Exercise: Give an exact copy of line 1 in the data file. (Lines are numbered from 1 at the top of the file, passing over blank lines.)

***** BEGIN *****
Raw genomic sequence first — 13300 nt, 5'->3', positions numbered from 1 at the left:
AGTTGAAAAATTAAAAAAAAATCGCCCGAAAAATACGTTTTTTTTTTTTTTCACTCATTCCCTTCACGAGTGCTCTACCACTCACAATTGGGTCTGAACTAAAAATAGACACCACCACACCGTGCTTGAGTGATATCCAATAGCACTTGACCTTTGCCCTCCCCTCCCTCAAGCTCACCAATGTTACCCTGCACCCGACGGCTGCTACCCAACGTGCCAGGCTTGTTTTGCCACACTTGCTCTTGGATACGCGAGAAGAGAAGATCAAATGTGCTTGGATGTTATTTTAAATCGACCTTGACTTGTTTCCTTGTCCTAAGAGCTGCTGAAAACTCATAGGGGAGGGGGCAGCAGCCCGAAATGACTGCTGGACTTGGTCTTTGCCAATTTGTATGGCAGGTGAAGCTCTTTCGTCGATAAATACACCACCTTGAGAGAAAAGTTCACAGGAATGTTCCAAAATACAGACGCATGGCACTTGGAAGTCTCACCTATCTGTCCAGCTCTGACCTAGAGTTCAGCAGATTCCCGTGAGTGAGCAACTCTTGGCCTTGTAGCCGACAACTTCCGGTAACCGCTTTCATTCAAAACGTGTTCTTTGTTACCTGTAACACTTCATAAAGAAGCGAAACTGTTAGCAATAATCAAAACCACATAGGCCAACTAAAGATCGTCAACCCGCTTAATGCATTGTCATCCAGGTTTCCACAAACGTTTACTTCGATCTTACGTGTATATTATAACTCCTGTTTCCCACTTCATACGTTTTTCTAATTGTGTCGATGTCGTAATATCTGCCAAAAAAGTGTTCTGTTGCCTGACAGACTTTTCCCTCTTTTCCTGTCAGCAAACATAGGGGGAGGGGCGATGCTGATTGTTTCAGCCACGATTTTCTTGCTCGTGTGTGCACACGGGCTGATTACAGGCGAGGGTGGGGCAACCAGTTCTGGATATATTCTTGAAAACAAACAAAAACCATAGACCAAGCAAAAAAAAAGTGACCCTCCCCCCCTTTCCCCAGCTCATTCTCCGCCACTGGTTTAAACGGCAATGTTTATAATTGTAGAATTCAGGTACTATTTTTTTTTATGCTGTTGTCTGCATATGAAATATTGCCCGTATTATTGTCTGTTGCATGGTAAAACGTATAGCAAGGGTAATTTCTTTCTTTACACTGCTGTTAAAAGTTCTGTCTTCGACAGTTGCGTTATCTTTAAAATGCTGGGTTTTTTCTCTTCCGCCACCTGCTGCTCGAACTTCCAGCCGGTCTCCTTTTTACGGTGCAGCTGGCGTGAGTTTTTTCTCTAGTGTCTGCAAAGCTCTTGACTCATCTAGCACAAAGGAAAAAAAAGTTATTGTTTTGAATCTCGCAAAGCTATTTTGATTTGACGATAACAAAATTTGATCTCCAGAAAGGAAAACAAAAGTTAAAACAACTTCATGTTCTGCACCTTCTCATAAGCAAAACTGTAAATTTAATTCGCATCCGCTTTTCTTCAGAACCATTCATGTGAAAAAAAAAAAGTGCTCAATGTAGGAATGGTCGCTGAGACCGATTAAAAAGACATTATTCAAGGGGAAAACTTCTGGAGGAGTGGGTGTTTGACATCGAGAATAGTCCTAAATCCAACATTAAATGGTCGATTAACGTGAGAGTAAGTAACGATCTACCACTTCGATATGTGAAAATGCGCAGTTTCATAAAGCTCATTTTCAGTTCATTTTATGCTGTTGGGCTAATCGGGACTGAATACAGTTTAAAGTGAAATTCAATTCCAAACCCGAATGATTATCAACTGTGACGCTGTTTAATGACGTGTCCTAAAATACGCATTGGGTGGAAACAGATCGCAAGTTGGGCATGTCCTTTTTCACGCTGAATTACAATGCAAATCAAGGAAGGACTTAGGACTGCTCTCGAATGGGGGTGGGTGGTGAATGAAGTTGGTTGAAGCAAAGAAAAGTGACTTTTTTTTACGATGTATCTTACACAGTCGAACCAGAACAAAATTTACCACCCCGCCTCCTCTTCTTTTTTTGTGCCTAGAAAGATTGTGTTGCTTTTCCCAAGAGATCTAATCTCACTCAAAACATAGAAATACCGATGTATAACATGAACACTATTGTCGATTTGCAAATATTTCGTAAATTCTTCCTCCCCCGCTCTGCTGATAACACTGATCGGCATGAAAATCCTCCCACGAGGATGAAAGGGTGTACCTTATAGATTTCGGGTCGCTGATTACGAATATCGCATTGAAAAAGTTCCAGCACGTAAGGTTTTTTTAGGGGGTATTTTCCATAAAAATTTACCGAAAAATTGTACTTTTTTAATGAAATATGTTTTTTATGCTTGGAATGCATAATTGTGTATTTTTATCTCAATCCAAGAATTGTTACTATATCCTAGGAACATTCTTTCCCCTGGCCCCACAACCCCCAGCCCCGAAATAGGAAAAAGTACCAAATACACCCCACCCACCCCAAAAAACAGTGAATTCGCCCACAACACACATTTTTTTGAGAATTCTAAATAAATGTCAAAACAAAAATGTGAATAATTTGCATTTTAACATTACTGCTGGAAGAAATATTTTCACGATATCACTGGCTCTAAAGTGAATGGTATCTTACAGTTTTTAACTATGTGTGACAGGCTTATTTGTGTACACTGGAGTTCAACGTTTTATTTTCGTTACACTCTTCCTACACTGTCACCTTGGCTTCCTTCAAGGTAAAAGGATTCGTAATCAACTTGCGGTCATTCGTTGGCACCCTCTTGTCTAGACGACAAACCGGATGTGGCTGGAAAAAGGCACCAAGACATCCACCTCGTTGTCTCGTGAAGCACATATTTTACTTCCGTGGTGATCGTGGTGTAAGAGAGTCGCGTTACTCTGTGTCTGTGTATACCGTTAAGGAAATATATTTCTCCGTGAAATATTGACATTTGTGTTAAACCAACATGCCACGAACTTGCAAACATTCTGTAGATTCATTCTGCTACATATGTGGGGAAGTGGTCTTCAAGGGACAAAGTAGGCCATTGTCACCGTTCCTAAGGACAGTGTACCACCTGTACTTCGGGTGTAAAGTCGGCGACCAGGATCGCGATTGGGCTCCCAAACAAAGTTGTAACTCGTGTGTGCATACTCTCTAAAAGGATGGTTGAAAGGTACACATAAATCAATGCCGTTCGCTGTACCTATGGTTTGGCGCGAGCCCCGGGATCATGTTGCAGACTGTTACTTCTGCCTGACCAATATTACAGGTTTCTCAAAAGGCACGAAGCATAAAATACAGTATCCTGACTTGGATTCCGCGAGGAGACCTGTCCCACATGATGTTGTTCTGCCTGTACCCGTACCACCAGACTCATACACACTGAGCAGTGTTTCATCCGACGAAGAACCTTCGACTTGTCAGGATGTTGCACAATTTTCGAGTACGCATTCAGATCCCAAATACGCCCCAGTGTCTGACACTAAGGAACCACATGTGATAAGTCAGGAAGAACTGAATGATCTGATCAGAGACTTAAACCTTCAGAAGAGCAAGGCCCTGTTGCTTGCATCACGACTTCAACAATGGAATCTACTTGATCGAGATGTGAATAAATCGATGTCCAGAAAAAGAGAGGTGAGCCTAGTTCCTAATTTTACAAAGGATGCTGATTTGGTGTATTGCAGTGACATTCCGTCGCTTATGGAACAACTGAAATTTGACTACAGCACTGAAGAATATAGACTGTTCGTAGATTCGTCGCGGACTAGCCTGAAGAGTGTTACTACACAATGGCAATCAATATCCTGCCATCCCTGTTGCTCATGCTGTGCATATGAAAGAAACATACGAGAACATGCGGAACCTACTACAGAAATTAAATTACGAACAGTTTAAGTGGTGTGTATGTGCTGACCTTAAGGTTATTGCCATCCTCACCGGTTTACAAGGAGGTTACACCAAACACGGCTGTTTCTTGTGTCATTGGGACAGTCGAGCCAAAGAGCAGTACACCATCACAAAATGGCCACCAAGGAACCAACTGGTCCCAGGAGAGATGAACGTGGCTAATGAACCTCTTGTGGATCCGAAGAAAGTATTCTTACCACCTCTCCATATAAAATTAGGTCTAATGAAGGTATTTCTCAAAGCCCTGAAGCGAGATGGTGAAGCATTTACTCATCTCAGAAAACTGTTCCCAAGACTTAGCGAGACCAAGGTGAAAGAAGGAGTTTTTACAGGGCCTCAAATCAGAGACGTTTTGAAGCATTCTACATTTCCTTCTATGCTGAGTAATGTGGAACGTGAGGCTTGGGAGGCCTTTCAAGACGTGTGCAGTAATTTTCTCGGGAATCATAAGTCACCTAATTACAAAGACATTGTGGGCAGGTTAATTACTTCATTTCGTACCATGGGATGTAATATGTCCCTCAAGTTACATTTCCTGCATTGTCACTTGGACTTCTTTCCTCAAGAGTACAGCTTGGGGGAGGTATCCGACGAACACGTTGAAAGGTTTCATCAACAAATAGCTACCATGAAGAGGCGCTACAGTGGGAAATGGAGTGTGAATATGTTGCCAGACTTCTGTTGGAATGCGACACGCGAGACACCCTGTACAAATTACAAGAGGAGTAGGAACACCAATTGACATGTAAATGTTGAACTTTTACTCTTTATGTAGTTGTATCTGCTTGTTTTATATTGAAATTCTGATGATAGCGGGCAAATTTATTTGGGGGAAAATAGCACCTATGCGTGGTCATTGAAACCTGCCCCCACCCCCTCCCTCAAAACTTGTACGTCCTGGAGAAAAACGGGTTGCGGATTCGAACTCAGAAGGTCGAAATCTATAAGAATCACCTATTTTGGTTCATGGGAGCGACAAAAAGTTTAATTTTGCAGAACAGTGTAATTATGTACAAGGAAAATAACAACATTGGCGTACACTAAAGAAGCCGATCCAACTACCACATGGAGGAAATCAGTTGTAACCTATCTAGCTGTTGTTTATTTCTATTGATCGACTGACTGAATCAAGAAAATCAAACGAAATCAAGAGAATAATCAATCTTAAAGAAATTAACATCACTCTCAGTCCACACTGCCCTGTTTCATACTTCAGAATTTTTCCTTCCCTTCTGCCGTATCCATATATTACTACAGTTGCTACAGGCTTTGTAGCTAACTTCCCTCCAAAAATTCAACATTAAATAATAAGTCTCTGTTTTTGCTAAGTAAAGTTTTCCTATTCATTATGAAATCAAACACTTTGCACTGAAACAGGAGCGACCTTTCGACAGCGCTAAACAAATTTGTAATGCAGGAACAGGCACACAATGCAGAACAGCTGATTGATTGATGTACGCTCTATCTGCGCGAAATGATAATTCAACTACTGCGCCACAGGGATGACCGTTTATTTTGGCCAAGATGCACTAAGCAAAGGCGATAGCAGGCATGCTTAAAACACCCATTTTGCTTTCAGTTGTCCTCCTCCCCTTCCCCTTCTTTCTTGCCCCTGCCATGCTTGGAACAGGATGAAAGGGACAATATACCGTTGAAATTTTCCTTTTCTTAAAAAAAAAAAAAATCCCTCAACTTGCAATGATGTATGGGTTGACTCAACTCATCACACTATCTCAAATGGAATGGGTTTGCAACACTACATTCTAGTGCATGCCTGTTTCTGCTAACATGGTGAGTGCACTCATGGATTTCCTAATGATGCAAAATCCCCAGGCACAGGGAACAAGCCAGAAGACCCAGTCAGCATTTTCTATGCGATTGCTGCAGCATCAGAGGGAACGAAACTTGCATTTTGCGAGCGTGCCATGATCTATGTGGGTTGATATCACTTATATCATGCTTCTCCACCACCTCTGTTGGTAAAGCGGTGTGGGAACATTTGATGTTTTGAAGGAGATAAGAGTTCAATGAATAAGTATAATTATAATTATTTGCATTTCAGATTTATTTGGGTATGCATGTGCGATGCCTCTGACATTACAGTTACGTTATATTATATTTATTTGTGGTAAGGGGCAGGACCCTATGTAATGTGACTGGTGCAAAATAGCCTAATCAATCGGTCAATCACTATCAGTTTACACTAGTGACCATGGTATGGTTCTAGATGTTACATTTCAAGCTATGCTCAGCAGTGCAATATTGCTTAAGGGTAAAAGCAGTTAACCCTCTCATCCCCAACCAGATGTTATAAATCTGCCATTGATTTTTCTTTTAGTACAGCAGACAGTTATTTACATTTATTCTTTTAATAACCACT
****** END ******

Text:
Raw genomic sequence first — 13300 nt, 5'->3', positions numbered from 1 at the left: